Previously the issue had been identified by colleges and universities who sought action against students found to have engaged in direct-sale prostitution via social-network websites like Hi5.
Assoc Prof Sukhum Chaloeysap of Suan Dusit Rajabhat University said all institutes of higher learning should admit the problem existed and join forces to combat it.
Some students are said to have touted sexual services on Hi5, which has links to more than 1,000 other websites that openly post students' pictures, many in uniform, and suggestive messages. He urged the principals of colleges and universities to
Many students' part-time jobs are affected by the economic slowdown, driving some to prostitution to earn extra money, he said.
He blamed the online student sex trade on youth's faulty values and overspending on luxurious and
unnecessary items that drove young people to such lengths to get quick cash. He called for strong families and proactive educational and religious institutions to counter the trend.
|19th January |
Thailand claims another 1500 websites to block
article from straitstimes.com
Thai police said that they have found another 1,500 web sites that allegedly insult the country's monarchy and have ordered them to be blocked amid an intensifying crackdown.
The announcement comes just days after the government said it had
already prevented access to around 2,300 websites under repressive lese majeste laws which protect King Bhumibol Adulyadej and his family.
The laws have been criticised by rights groups and media organisations in recent months, while critics have
accused the government of using them to suppress dissenting voices on the Internet.
Police have found up to 1,500 websites containing content that is insulting to the royal family, Lieutenant General Suchart Mueankaoe, commander of Bangkok
Metropolitan Police, told reporters.
Lt Gen Suchart said his force was responsible for prosecuting cases of defaming the monarchy no matter where the case originated. Currently there are 17 cases active, out of these eight are still
|8th January |
Thailand sets up war room for internet censorship
Based on article from
See also Web censoring needs a debate from
Thailand has blocked 2,300 Web sites and is establishing a war room for future crackdowns, which critics say threaten free speech.
Authorities are seeking a court order to shut 400 more sites and will spend 45 million baht ($1.3 million)
to create a 24-hour center to police Internet material, Information and Communications Technology Minister Ranongrak Suwanchawee said in a statement posted on the ICT’s Web site.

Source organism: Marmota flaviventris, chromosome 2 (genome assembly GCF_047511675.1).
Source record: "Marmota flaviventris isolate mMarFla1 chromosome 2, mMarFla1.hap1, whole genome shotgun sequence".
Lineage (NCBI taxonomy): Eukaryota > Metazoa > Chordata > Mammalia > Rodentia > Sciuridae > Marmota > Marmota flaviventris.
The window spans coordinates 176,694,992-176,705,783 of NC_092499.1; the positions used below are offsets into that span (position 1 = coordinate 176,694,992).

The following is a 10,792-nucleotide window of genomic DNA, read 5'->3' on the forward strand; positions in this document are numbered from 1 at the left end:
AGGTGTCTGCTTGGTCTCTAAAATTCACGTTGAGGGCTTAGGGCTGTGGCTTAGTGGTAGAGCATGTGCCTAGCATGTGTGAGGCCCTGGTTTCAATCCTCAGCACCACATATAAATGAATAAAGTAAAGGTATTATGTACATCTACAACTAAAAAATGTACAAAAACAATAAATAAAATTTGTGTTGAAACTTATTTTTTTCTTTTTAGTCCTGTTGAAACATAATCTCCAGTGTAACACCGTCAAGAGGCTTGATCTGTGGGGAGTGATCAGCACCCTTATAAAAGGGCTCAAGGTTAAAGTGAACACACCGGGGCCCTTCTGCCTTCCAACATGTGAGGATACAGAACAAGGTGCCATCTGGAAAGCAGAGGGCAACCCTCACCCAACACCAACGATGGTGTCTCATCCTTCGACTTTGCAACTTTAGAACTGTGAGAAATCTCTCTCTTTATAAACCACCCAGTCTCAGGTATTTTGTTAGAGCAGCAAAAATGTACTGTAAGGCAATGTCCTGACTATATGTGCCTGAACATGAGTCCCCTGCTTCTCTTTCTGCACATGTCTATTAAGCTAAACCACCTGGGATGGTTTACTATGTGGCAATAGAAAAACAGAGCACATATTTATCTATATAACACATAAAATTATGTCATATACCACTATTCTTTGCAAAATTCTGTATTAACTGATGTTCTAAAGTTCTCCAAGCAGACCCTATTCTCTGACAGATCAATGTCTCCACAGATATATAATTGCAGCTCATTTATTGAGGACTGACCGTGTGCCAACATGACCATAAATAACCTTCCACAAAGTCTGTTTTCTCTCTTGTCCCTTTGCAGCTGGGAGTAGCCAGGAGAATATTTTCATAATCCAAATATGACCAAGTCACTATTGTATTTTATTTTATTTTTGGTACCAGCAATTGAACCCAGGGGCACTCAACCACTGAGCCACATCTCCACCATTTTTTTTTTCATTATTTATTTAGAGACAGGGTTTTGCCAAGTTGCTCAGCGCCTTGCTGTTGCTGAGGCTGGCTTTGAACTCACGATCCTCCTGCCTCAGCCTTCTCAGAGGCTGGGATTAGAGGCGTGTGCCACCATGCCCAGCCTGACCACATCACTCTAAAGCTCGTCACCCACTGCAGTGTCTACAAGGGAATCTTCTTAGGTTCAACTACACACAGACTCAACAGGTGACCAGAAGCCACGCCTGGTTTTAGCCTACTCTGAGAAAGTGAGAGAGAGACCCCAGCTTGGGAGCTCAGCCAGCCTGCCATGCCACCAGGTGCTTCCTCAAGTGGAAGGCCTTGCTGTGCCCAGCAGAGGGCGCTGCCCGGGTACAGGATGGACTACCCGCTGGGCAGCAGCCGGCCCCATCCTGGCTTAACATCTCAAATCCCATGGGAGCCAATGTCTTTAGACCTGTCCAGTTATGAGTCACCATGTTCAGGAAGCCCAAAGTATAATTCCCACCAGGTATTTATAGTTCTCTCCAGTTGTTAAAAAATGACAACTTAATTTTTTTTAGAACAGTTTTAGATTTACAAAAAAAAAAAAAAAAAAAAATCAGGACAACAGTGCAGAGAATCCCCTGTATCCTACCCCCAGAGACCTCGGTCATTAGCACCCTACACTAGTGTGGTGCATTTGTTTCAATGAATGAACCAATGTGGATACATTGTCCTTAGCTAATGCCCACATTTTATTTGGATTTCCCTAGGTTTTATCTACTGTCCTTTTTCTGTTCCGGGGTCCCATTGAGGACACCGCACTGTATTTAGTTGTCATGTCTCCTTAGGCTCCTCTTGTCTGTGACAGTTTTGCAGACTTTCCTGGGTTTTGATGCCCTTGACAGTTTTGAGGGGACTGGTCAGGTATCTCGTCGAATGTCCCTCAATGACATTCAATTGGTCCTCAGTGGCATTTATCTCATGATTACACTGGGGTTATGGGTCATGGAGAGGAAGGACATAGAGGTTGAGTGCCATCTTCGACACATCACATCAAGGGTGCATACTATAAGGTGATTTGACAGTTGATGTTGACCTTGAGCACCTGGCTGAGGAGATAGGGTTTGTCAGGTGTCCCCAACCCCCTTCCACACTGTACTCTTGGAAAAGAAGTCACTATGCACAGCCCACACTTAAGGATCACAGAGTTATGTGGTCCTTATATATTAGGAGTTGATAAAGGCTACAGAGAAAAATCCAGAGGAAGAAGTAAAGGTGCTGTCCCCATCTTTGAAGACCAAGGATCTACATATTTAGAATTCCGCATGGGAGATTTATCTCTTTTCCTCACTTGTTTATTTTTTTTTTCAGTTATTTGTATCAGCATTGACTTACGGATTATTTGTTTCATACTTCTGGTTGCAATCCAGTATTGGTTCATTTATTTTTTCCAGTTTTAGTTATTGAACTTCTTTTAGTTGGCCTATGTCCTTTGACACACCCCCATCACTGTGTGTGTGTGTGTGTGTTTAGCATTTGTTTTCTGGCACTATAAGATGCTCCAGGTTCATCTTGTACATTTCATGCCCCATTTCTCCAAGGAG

The ministry is investing a lot of money to buy expensive
software to block Web sites, but actually it’s very contrary to international standards, said lawyer Paiboon Amonpinyokeat: The government has to understand the nature of the Internet and the concept of freedom of speech.
the 2007 law passed after the military seized power in a coup, authorities can’t block Web sites without a court order. The law was designed to prevent abuse of power by giving judges the final say on whether to shut down an Internet site, Paiboon
The ministry plans to introduce heavier fines and prison terms for anyone who supposedly insults the king via the Internet, Ranongrak said in the statement. She also plans to target inappropriate online games and casinos. And of
course there are plenty of porn sites on the censored list.
|19th September |
1600 websites being blocked in Thailand
Based on article from
The Thai public is never made aware of the extent of Internet censorship because the ICT ministry operates as secret government.
Recently, MICT announced that it had been blocking 1,200 websites.
No article we've seen points out that the
further 400 sites recently blocked by court order on application of MICT are in addition to the original 1,200.
If these figures can be called accurate, MICT is responsible for blocking at least 1,600 websites.
The court order was never
made public because, of course, MICT would then have to reveal exactly which sites were being blocked and the reasons for so doing.
|25th May |
Thailand ponders how best to block websites accused of lese majeste
Based on an article from the Bangkok Post
Twenty nine "inappropriate" websites are being investigated for content deemed to be critical of or offensive to the Thai monarchy.
A police source at the High-Tech Crime Centre said a list of inappropriate websites, compiled about a
month ago, has been handed over to the Special Branch Police.
The SBP is working with the Department of Special Investigation (DSI) in tracking down operators or owners of those websites, the source said.
Lese Majeste accusations are sometimes more to do with settling personal scores rather than strident attacks on the monarchy.